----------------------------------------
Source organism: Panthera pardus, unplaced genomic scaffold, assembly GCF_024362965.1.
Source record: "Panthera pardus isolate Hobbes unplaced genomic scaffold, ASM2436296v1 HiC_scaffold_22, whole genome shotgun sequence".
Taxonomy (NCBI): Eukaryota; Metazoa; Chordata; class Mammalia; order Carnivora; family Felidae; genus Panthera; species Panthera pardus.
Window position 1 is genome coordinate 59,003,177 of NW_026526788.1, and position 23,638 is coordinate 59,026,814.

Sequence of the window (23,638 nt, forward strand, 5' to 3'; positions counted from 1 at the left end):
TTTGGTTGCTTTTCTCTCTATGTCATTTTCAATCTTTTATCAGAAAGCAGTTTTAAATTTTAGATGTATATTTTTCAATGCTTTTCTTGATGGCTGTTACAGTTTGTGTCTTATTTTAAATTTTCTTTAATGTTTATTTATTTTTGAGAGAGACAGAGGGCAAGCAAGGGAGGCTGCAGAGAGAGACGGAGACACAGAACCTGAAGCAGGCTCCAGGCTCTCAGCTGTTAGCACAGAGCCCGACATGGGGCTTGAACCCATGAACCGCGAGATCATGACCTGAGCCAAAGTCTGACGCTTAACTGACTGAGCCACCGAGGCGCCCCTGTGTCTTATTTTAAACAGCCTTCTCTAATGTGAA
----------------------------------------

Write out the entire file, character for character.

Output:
Source organism: Panthera pardus, unplaced genomic scaffold, assembly GCF_024362965.1.
Source record: "Panthera pardus isolate Hobbes unplaced genomic scaffold, ASM2436296v1 HiC_scaffold_22, whole genome shotgun sequence".
Taxonomy (NCBI): Eukaryota; Metazoa; Chordata; class Mammalia; order Carnivora; family Felidae; genus Panthera; species Panthera pardus.
Window position 1 is genome coordinate 59,003,177 of NW_026526788.1, and position 23,638 is coordinate 59,026,814.

Sequence of the window (23,638 nt, forward strand, 5' to 3'; positions counted from 1 at the left end):
TTTGGTTGCTTTTCTCTCTATGTCATTTTCAATCTTTTATCAGAAAGCAGTTTTAAATTTTAGATGTATATTTTTCAATGCTTTTCTTGATGGCTGTTACAGTTTGTGTCTTATTTTAAATTTTCTTTAATGTTTATTTATTTTTGAGAGAGACAGAGGGCAAGCAAGGGAGGCTGCAGAGAGAGACGGAGACACAGAACCTGAAGCAGGCTCCAGGCTCTCAGCTGTTAGCACAGAGCCCGACATGGGGCTTGAACCCATGAACCGCGAGATCATGACCTGAGCCAAAGTCTGACGCTTAACTGACTGAGCCACCGAGGCGCCCCTGTGTCTTATTTTAAACAGCCTTCTCTAATGTGAA